Architects of Intervention

The United States, the Third World, and the Cold War, 1946-1962

In telling the story of seven significant US interventions during the key cold war years, this text aims to show the interplay between the American government and third world actors in designing US policy and their respective countries. The author describes US mediation in Greece and Italy and then moves to the core of his argument: interventions in Iran, Guatemala, Lebanon and Cuba.

Those involvements, he explains, arose not only out of decisions made in Washington but also out actions in the cafes of Beirut, in the streets of Havana, in the alleys of Tehran and in the jungles of Guatemala. He considers American intervention in Laos, characterizing it as a harbinger of Vietnam.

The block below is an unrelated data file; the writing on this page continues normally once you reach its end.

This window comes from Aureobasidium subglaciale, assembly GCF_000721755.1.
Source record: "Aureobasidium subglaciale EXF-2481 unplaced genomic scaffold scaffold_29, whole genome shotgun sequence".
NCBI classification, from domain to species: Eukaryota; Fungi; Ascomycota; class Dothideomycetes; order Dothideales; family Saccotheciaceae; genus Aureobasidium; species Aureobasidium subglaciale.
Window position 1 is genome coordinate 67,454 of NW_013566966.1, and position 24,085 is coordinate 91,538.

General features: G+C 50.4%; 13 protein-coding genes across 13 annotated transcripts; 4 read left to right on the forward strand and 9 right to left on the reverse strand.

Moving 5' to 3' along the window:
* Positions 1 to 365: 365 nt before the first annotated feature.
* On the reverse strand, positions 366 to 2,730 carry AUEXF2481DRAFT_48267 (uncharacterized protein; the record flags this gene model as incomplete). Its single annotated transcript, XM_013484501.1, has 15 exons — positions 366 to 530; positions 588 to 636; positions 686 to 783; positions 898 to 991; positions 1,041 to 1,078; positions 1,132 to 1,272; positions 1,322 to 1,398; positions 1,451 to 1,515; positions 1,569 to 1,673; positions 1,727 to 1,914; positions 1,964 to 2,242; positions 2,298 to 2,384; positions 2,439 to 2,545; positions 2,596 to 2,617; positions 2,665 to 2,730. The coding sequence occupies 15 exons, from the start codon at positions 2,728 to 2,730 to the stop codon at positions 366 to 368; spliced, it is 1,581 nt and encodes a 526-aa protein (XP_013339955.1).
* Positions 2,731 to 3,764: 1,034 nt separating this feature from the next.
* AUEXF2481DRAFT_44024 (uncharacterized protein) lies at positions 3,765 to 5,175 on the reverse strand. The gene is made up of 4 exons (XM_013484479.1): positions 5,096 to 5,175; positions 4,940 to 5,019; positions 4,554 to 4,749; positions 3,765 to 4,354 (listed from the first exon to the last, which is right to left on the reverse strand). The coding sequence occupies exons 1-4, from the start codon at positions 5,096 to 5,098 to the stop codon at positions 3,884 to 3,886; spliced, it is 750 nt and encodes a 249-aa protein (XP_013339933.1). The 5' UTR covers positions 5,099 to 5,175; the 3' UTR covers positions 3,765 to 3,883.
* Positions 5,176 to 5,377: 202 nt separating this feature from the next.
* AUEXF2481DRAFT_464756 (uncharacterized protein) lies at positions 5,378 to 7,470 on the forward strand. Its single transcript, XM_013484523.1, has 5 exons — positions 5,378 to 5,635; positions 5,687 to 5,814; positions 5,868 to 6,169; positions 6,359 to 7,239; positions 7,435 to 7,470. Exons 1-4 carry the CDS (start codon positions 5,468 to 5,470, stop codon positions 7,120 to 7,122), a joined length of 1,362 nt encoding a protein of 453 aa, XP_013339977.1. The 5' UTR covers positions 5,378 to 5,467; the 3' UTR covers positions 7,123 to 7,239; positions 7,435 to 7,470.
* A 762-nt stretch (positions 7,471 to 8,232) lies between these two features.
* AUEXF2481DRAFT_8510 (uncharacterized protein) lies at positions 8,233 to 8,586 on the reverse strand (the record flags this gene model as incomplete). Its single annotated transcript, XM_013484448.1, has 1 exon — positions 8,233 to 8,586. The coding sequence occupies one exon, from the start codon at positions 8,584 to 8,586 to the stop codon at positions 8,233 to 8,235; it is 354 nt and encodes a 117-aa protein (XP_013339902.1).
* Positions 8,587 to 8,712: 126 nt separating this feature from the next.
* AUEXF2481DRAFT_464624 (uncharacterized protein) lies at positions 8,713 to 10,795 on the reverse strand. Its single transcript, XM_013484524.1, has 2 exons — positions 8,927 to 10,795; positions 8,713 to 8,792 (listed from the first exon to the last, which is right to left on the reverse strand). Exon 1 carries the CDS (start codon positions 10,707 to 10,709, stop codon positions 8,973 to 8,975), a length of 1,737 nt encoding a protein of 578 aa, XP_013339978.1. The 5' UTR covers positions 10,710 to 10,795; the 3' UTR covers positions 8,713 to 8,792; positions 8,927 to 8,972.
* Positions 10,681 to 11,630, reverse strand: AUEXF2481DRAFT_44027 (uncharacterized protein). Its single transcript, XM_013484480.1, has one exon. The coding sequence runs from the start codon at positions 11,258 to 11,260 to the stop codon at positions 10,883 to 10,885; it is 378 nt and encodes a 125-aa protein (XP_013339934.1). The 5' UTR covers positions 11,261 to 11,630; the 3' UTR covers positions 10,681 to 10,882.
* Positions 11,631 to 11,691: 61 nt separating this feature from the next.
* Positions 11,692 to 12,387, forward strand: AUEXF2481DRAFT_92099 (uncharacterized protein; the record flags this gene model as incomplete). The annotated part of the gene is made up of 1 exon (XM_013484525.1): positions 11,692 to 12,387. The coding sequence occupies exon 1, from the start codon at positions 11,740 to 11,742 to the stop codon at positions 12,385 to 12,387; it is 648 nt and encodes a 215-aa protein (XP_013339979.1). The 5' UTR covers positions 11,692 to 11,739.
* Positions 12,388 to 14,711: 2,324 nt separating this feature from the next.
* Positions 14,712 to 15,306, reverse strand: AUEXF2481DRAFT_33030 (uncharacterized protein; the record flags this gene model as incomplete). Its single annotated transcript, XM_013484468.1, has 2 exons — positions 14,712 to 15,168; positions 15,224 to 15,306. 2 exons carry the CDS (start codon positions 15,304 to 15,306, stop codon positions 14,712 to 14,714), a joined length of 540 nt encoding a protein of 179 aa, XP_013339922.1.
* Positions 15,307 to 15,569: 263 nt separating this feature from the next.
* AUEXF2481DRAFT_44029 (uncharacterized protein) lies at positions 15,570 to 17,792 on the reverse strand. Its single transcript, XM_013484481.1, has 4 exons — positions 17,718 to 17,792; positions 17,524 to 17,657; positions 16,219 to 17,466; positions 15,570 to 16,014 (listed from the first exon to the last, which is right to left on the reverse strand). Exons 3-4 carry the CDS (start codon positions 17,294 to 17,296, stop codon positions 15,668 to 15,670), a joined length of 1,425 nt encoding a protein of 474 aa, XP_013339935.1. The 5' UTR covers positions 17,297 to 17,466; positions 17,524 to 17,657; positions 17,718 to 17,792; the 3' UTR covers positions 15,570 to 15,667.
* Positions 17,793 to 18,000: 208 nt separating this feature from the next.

"Relying on American archives and a wide range of secondary works, Karabell writes well and does a service by combining case studies on American intervention in Greece, Italy, Iran, Guatemala, Lebanon, Cuba, and Laos. Karabell argues, easily enough, that internal conditions are decisive —  since intervention needs strong local allies to achieve any enduring success. He also cautions that interventions do not have a lasting effect in changing the political or social order of the affected countries."
— Foreign Affairs | read full review >